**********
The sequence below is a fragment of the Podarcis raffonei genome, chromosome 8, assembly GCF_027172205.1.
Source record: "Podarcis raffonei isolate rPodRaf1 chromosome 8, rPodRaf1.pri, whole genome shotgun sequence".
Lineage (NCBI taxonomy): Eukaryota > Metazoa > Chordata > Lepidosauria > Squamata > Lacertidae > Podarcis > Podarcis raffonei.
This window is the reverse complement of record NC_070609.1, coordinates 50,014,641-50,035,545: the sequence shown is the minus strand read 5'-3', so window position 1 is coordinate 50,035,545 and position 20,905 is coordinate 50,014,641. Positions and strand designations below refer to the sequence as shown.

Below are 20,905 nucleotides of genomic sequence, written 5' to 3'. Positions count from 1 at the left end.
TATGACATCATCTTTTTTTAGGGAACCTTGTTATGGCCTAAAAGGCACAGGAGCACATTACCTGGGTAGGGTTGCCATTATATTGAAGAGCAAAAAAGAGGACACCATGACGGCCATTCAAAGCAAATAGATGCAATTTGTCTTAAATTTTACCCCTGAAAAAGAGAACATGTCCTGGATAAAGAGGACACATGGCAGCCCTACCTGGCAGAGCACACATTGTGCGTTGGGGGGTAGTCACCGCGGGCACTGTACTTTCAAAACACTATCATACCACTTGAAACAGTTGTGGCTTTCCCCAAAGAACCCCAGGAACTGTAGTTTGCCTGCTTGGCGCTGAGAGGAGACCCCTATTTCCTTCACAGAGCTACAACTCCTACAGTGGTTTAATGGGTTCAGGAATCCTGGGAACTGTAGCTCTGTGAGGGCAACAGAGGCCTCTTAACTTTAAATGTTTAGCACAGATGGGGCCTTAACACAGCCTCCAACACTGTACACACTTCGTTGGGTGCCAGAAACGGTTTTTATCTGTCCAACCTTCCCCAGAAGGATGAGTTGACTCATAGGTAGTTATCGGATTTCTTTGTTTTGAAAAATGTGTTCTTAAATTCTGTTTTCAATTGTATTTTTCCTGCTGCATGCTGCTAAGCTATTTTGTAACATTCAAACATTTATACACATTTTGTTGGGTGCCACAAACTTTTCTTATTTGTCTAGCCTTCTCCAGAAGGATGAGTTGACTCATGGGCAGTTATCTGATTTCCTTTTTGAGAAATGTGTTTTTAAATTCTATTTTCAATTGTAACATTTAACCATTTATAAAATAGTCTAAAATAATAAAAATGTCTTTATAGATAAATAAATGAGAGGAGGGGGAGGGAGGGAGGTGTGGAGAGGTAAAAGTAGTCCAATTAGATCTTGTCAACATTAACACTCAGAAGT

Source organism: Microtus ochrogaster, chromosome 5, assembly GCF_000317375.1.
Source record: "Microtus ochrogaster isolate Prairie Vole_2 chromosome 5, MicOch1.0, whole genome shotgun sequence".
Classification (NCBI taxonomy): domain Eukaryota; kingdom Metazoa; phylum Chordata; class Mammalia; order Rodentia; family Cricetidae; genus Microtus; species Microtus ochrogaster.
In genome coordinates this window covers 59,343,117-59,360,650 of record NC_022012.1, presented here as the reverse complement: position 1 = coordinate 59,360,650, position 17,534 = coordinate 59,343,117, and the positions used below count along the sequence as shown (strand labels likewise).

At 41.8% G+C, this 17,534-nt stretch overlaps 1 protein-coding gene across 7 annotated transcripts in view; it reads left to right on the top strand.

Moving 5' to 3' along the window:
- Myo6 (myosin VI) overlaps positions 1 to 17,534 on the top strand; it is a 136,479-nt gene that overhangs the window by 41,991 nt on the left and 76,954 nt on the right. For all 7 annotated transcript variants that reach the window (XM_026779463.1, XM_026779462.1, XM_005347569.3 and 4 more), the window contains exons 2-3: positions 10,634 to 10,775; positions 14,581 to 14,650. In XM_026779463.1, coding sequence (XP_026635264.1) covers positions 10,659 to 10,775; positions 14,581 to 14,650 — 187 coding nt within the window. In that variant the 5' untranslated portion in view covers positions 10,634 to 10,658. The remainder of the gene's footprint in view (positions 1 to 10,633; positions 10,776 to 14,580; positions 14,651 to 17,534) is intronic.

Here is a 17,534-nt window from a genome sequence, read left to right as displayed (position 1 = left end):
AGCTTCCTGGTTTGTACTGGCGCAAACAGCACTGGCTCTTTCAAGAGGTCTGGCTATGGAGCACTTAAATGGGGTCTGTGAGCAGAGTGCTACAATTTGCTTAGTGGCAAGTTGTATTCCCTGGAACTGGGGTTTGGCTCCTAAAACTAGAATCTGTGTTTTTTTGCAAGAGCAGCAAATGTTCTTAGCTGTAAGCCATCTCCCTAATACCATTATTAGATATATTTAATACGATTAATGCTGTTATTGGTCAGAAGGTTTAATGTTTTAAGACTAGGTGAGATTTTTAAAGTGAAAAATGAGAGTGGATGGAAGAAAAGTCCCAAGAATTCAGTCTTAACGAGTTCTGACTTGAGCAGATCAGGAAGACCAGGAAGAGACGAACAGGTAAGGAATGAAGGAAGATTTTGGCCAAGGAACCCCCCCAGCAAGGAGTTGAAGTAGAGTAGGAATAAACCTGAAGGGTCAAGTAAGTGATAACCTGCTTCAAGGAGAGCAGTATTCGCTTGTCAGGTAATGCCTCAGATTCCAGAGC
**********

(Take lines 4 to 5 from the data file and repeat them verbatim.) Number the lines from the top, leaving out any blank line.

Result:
This window is the reverse complement of record NC_070609.1, coordinates 50,014,641-50,035,545: the sequence shown is the minus strand read 5'-3', so window position 1 is coordinate 50,035,545 and position 20,905 is coordinate 50,014,641. Positions and strand designations below refer to the sequence as shown.

Below are 20,905 nucleotides of genomic sequence, written 5' to 3'. Positions count from 1 at the left end.